Most likely eating 4/3rds the power using all 4 SMID lanes.

Terje Mathisen

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Mar 30, 2020, 3:50:45 AM3/30/20
to
That is somewhat ingenious, in that you Mitch have taught us how much
more power it takes to get data from RAM into the cpu compared to doing
quite a few FP operations on said data.

Even in your 3-wide example, said blocks of 3 elements will be embedded
in 64-byte cache lines, so the actual loads from RAM will be by line,
even if the engine is SIMD vs VMM, right?

Doing 33% extra fp ops is probably down in the noise power vise.

lkcl

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Apr 19, 2020, 5:22:03 PM4/19/20
to
https://libre-soc.org/3d_gpu/mem_l0_to_l1_bridge_v2.png

reopening an older discussion, here, because of some minor design changes.

recall that (with thanks to input from Mitch) we have an address-match triangular matrix that catches (over-zealously) LD/STs that could overlap, by comparing addr[4:11]. however by excluding addr[0..3] this misses some opportunities to merge LDSTs at the cache-line

recall that we augmented and improved this by turning addr[0:3] plus the LDSTlen into a bitmask, and performing simple mask-wise AND in order to fully determine even diwn to the byte level which LD/STs do not overlap.

thus by the time we want to maximise the LD/ST Cache line usage, by merging as many LD/STs onto the L1 as possible, we *already know* that the requests in the LDST Buffer do *not* overlap, right down to the byte level.

thus we only need to identify those requests that have the same complete address, and that means comparing bits 12:48 (or whatever).

here's the problem: that's 36 XOR gates times 8 (if the L0 cache/buffer is 16 entries).

i consider that to be excessive / cause for concern, however that simply may be inexperience.

firstly: is this a lot? do we need to be concerned about power consumption here?

second, is there anything here that can be done to reduce that?

one potential idea, is to carry metadata from the LDST Issue Unit, if a batch of individusl LDSTs were part of a sequential Vector LD/ST. in the case where the FUs were sequential, and it was known that the top address bits 12:48 did not change, we could use a "tag" to indicate which addresses were the same, thus skipping quite a few of those 12-48 bit comparisons.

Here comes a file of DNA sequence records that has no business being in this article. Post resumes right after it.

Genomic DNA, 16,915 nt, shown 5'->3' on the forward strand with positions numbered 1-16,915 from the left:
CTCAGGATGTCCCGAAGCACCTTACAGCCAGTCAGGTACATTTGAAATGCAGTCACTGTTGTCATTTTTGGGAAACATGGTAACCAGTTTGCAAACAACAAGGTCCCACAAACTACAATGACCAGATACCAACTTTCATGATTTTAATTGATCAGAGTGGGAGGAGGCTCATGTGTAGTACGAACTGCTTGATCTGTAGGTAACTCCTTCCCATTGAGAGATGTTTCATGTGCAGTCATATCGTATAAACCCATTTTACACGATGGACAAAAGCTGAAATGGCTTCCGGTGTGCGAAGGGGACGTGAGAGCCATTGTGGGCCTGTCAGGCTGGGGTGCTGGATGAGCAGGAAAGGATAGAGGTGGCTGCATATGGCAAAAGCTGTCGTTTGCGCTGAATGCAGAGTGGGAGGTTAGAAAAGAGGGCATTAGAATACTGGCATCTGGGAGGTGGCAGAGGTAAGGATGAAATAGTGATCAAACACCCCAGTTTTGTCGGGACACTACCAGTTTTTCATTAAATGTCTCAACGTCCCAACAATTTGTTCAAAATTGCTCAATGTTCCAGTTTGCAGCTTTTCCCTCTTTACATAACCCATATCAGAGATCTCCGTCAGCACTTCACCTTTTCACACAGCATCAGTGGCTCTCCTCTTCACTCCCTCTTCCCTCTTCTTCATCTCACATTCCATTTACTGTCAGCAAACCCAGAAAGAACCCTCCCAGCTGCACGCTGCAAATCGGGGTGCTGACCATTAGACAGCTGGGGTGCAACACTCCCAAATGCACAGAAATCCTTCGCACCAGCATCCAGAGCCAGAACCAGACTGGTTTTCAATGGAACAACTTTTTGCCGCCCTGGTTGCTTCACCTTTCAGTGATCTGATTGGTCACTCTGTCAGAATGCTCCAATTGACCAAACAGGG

another idea was to try to use L1 Cache Tags. however, that runs into problems because even just to ascertain which LD/STs *have* the same 12-48 bits in the L0 cache/buffer, you *still have to make comparisons*!

wark-wark

the fail there is because we are trying to do up to 16 simultaneous merges of L0 cache LD/ST addresses onto a single (1R1W) L1 cache.

fortunately it is only actually 8 (7) maximum 12-48 bit addr compares because each LDST Function Unit generates a pair of operations that cover the same (potentially) misaligned operation.

thus we know that for each pair:

* the 2nd LDST request only activates on a misaligned request
* the diff between 1st and 2nd addr is +1 on bits 4-11
* bits 12-48 *do not change* (we trap when bits 4-11 are 0b1111111111)

thus in effect there are only 7 comparisons of bits 12-48 required, not 15.

anyone any bright ideas, here?

l.

MitchAlsup

unread,
Apr 19, 2020, 5:28:30 PM4/19/20
to
On Sunday, April 19, 2020 at 4:22:03 PM UTC-5, lkcl wrote:
> https://libre-soc.org/3d_gpu/mem_l0_to_l1_bridge_v2.png
>
> reopening an older discussion, here, because of some minor design changes.
>
> recall that (with thanks to input from Mitch) we have an address-match triangular matrix that catches (over-zealously) LD/STs that could overlap, by comparing addr[4:11]. however by excluding addr[0..3] this misses some opportunities to merge LDSTs at the cache-line

So, you start with the ability to determine "Can't be the same as" (below)

>
> recall that we augmented and improved this by turning addr[0:3] plus the LDSTlen into a bitmask, and performing simple mask-wise AND in order to fully determine even diwn to the byte level which LD/STs do not overlap.
>
> thus by the time we want to maximise the LD/ST Cache line usage, by merging as many LD/STs onto the L1 as possible, we *already know* that the requests in the LDST Buffer do *not* overlap, right down to the byte level.
>
> thus we only need to identify those requests that have the same complete address, and that means comparing bits 12:48 (or whatever).
>
> here's the problem: that's 36 XOR gates times 8 (if the L0 cache/buffer is 16 entries).
>
> i consider that to be excessive / cause for concern, however that simply may be inexperience.
>
> firstly: is this a lot? do we need to be concerned about power consumption here?
>
> second, is there anything here that can be done to reduce that?
>
> one potential idea, is to carry metadata from the LDST Issue Unit, if a batch of individusl LDSTs were part of a sequential Vector LD/ST. in the case where the FUs were sequential, and it was known that the top address bits 12:48 did not change, we could use a "tag" to indicate which addresses were the same, thus skipping quite a few of those 12-48 bit comparisons.
>
> another idea was to try to use L1 Cache Tags. however, that runs into problems because even just to ascertain which LD/STs *have* the same 12-48 bits in the L0 cache/buffer, you *still have to make comparisons*!
>
> wark-wark
>
> the fail there is because we are trying to do up to 16 simultaneous merges of L0 cache LD/ST addresses onto a single (1R1W) L1 cache.
>
> fortunately it is only actually 8 (7) maximum 12-48 bit addr compares because each LDST Function Unit generates a pair of operations that cover the same (potentially) misaligned operation.
>
> thus we know that for each pair:
>
> * the 2nd LDST request only activates on a misaligned request
> * the diff between 1st and 2nd addr is +1 on bits 4-11
> * bits 12-48 *do not change* (we trap when bits 4-11 are 0b1111111111)
>
> thus in effect there are only 7 comparisons of bits 12-48 required, not 15.
>
> anyone any bright ideas, here?

And you attempt to morph it into "has to be the same as" and wonder why
there are so many comparators !?!

>
> l.

lkcl

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Apr 19, 2020, 5:43:18 PM4/19/20